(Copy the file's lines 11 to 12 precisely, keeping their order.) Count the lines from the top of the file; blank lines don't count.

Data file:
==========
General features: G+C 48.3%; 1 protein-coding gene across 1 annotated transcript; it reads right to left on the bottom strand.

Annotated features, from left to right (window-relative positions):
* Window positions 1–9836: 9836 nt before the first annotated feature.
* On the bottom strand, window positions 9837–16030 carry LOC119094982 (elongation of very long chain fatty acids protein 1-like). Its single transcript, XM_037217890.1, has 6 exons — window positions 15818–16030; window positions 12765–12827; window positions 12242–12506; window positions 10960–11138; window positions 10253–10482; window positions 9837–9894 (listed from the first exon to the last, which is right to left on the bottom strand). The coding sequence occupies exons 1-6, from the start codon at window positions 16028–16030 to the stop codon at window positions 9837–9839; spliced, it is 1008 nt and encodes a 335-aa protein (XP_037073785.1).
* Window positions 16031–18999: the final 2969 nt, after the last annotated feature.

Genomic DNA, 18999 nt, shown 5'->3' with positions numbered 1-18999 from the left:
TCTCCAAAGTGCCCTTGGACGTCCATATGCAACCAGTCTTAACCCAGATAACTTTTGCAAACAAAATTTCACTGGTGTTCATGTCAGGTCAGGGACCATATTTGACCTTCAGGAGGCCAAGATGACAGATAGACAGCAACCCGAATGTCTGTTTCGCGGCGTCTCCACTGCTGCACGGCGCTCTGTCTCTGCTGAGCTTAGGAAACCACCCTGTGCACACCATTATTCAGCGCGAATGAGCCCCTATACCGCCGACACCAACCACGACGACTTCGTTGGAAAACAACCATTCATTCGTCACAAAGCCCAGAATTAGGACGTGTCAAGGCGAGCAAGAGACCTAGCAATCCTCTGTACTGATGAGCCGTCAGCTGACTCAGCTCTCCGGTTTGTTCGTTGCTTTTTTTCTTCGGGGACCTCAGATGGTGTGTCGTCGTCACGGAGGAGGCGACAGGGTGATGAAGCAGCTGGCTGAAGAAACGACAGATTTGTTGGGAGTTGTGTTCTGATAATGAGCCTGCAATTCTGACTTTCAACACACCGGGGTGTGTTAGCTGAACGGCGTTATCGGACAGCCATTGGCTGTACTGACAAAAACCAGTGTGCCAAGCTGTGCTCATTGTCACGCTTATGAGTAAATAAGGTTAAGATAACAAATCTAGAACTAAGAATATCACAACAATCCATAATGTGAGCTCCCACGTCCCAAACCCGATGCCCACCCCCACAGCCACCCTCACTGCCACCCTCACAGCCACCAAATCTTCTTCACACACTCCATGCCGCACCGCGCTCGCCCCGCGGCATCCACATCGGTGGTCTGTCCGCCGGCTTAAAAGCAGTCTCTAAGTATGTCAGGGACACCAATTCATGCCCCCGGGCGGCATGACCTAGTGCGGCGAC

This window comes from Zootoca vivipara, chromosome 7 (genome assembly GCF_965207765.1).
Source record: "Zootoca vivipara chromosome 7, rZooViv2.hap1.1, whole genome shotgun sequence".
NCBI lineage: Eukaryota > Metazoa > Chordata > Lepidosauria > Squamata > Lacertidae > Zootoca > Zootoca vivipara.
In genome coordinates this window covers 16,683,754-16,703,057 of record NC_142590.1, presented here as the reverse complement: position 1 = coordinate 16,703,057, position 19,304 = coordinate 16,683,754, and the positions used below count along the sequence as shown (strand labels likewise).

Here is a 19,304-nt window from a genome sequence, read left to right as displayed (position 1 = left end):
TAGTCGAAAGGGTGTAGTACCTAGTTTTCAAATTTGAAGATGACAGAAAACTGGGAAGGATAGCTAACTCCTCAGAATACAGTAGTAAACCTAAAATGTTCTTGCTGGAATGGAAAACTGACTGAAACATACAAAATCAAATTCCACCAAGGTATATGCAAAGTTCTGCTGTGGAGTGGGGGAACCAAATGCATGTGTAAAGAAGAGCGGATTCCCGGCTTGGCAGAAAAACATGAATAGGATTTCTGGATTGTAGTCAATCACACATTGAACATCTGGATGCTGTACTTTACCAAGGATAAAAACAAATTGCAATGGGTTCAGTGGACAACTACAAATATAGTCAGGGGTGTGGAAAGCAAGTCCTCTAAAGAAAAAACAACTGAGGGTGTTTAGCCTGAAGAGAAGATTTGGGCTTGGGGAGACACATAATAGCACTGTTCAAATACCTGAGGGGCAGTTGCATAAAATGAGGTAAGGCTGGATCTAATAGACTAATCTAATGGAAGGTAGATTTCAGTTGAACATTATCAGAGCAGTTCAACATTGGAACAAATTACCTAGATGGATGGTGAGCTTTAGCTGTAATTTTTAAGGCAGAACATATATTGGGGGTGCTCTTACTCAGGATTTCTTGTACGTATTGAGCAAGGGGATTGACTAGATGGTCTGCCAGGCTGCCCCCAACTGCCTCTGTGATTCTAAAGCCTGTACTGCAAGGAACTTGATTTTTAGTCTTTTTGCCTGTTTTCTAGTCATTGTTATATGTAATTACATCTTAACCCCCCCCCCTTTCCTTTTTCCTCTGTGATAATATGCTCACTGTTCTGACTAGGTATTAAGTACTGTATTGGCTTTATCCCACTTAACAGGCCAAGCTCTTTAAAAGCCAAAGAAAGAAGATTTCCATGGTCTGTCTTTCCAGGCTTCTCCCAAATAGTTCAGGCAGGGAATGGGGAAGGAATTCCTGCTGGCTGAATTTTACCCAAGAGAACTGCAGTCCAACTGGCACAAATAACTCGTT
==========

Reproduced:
In genome coordinates this window covers 16,683,754-16,703,057 of record NC_142590.1, presented here as the reverse complement: position 1 = coordinate 16,703,057, position 19,304 = coordinate 16,683,754, and the positions used below count along the sequence as shown (strand labels likewise).

Here is a 19,304-nt window from a genome sequence, read left to right as displayed (position 1 = left end):